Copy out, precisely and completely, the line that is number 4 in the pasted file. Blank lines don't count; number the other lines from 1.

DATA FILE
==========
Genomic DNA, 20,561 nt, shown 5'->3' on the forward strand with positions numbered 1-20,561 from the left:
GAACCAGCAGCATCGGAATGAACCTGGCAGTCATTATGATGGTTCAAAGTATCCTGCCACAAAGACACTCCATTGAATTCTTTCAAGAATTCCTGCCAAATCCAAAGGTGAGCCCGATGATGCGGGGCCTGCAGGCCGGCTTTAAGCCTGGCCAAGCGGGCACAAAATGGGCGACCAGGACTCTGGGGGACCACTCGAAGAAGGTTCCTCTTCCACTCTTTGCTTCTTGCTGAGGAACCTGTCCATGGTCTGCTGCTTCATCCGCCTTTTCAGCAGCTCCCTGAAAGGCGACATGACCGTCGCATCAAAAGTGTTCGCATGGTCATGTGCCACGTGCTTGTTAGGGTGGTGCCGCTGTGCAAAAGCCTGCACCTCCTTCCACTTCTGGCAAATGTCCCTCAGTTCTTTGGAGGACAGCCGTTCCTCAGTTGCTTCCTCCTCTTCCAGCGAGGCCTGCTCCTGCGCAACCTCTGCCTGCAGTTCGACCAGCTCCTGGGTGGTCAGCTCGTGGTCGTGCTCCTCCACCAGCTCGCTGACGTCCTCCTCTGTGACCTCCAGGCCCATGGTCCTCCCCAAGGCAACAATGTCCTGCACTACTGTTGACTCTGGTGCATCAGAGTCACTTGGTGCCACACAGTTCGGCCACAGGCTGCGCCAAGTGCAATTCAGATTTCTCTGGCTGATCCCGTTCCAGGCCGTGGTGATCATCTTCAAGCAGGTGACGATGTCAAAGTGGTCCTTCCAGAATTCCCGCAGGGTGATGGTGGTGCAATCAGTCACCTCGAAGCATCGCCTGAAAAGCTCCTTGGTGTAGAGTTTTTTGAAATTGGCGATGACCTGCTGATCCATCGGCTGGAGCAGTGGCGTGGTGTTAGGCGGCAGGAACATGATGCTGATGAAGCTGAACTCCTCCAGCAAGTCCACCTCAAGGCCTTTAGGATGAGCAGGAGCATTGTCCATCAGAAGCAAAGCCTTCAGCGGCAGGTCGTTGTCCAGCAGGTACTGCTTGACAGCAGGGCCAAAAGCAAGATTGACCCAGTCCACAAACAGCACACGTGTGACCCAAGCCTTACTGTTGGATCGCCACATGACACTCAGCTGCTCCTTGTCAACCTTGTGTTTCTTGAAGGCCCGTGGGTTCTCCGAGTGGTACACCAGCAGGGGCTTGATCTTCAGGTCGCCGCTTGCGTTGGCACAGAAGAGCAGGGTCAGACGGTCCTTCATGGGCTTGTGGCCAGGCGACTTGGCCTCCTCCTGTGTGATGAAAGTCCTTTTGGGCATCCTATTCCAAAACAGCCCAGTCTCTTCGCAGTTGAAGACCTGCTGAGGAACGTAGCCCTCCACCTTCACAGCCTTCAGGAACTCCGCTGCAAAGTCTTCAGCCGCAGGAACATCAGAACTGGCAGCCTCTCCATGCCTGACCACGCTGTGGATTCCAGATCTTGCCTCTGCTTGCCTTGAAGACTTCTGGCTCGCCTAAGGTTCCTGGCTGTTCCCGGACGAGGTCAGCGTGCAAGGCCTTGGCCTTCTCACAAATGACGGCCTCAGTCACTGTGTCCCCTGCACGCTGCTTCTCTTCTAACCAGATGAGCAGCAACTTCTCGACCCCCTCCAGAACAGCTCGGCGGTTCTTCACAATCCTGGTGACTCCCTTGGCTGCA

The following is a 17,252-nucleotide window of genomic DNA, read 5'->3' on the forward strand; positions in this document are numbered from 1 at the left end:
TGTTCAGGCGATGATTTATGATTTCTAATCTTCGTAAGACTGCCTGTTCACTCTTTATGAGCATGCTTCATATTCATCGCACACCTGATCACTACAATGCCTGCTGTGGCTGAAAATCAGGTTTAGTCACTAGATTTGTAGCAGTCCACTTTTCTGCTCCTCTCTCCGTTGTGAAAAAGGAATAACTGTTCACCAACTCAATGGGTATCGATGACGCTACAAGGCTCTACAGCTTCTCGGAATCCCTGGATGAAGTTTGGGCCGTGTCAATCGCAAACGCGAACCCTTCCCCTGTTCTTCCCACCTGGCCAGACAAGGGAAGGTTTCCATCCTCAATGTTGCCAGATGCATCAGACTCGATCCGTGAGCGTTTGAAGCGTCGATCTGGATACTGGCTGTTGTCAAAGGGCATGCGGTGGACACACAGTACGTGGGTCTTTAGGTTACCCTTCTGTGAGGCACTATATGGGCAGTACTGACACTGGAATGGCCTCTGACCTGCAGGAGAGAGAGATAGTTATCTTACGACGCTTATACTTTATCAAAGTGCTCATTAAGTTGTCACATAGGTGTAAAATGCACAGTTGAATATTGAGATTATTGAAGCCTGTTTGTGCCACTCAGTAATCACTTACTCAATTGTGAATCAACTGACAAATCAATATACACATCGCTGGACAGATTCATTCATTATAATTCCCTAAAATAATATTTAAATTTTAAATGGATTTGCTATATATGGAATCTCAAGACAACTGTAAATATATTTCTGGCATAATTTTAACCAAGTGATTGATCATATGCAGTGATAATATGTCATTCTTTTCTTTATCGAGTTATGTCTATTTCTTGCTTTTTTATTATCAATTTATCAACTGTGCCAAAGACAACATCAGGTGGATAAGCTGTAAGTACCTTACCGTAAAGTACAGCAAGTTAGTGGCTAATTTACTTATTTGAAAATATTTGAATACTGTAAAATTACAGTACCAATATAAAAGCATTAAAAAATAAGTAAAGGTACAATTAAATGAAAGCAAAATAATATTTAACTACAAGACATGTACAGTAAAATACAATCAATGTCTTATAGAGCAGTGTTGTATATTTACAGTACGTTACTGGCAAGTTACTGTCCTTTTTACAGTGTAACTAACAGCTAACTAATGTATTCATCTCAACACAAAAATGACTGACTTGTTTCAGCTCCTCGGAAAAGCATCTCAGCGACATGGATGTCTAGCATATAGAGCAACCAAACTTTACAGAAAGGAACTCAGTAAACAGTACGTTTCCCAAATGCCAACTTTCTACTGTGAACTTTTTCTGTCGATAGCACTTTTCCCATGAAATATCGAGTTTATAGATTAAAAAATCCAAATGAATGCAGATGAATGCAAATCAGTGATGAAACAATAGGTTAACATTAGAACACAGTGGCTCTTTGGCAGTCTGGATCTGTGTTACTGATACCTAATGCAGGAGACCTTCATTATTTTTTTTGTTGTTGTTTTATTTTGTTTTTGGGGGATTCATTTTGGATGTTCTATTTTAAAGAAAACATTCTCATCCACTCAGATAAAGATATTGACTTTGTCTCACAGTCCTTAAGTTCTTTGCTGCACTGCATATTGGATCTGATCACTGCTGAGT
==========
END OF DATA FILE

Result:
TGTTCAGGCGATGATTTATGATTTCTAATCTTCGTAAGACTGCCTGTTCACTCTTTATGAGCATGCTTCATATTCATCGCACACCTGATCACTACAATGCCTGCTGTGGCTGAAAATCAGGTTTAGTCACTAGATTTGTAGCAGTCCACTTTTCTGCTCCTCTCTCCGTTGTGAAAAAGGAATAACTGTTCACCAACTCAATGGGTATCGATGACGCTACAAGGCTCTACAGCTTCTCGGAATCCCTGGATGAAGTTTGGGCCGTGTCAATCGCAAACGCGAACCCTTCCCCTGTTCTTCCCACCTGGCCAGACAAGGGAAGGTTTCCATCCTCAATGTTGCCAGATGCATCAGACTCGATCCGTGAGCGTTTGAAGCGTCGATCTGGATACTGGCTGTTGTCAAAGGGCATGCGGTGGACACACAGTACGTGGGTCTTTAGGTTACCCTTCTGTGAGGCACTATATGGGCAGTACTGACACTGGAATGGCCTCTGACCTGCAGGAGAGAGAGATAGTTATCTTACGACGCTTATACTTTATCAAAGTGCTCATTAAGTTGTCACATAGGTGTAAAATGCACAGTTGAATATTGAGATTATTGAAGCCTGTTTGTGCCACTCAGTAATCACTTACTCAATTGTGAATCAACTGACAAATCAATATACACATCGCTGGACAGATTCATTCATTATAATTCCCTAAAATAATATTTAAATTTTAAATGGATTTGCTATATATGGAATCTCAAGACAACTGTAAATATATTTCTGGCATAATTTTAACCAAGTGATTGATCATATGCAGTGATAATATGTCATTCTTTTCTTTATCGAGTTATGTCTATTTCTTGCTTTTTTATTATCAATTTATCAACTGTGCCAAAGACAACATCAGGTGGATAAGCTGTAAGTACCTTACCGTAAAGTACAGCAAGTTAGTGGCTAATTTACTTATTTGAAAATATTTGAATACTGTAAAATTACAGTACCAATATAAAAGCATTAAAAAATAAGTAAAGGTACAATTAAATGAAAGCAAAATAATATTTAACTACAAGACATGTACAGTAAAATACAATCAATGTCTTATAGAGCAGTGTTGTATATTTACAGTACGTTACTGGCAAGTTACTGTCCTTTTTACAGTGTAACTAACAGCTAACTAATGTATTCATCTCAACACAAAAATGACTGACTTGTTTCAGCTCCTCGGAAAAGCATCTCAGCGACATGGATGTCTAGCATATAGAGCAACCAAACTTTACAGAAAGGAACTCAGTAAACAGTACGTTTCCCAAATGCCAACTTTCTACTGTGAACTTTTTCTGTCGATAGCACTTTTCCCATGAAATATCGAGTTTATAGATTAAAAAATCCAAATGAATGCAGATGAATGCAAATCAGTGATGAAACAATAGGTTAACATTAGAACACAGTGGCTCTTTGGCAGTCTGGATCTGTGTTACTGATACCTAATGCAGGAGACCTTCATTATTTTTTTTGTTGTTGTTTTATTTTGTTTTTGGGGGATTCATTTTGGATGTTCTATTTTAAAGAAAACATTCTCATCCACTCAGATAAAGATATTGACTTTGTCTCACAGTCCTTAAGTTCTTTGCTGCACTGCATATTGGATCTGATCACTGCTGAGT